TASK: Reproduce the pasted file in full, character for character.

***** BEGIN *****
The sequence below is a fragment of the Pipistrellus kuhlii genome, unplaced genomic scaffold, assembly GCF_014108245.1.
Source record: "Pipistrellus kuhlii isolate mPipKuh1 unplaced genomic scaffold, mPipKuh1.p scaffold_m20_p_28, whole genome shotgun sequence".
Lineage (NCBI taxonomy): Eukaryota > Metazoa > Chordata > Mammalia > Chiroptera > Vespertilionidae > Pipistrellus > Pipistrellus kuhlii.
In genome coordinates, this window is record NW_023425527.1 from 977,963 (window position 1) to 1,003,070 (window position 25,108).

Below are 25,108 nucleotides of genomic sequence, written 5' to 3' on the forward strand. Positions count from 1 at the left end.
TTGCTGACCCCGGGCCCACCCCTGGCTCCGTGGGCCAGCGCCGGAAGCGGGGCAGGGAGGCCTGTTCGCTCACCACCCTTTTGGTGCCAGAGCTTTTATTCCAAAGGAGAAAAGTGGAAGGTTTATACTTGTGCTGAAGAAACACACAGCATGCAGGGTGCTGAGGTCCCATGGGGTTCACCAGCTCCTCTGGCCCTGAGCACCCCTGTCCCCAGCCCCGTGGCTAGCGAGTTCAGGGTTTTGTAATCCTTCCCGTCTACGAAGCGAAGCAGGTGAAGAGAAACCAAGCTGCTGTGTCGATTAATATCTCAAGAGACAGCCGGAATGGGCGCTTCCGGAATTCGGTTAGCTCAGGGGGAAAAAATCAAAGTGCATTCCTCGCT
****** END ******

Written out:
The sequence below is a fragment of the Pipistrellus kuhlii genome, unplaced genomic scaffold, assembly GCF_014108245.1.
Source record: "Pipistrellus kuhlii isolate mPipKuh1 unplaced genomic scaffold, mPipKuh1.p scaffold_m20_p_28, whole genome shotgun sequence".
Lineage (NCBI taxonomy): Eukaryota > Metazoa > Chordata > Mammalia > Chiroptera > Vespertilionidae > Pipistrellus > Pipistrellus kuhlii.
In genome coordinates, this window is record NW_023425527.1 from 977,963 (window position 1) to 1,003,070 (window position 25,108).

Below are 25,108 nucleotides of genomic sequence, written 5' to 3' on the forward strand. Positions count from 1 at the left end.
TTGCTGACCCCGGGCCCACCCCTGGCTCCGTGGGCCAGCGCCGGAAGCGGGGCAGGGAGGCCTGTTCGCTCACCACCCTTTTGGTGCCAGAGCTTTTATTCCAAAGGAGAAAAGTGGAAGGTTTATACTTGTGCTGAAGAAACACACAGCATGCAGGGTGCTGAGGTCCCATGGGGTTCACCAGCTCCTCTGGCCCTGAGCACCCCTGTCCCCAGCCCCGTGGCTAGCGAGTTCAGGGTTTTGTAATCCTTCCCGTCTACGAAGCGAAGCAGGTGAAGAGAAACCAAGCTGCTGTGTCGATTAATATCTCAAGAGACAGCCGGAATGGGCGCTTCCGGAATTCGGTTAGCTCAGGGGGAAAAAATCAAAGTGCATTCCTCGCT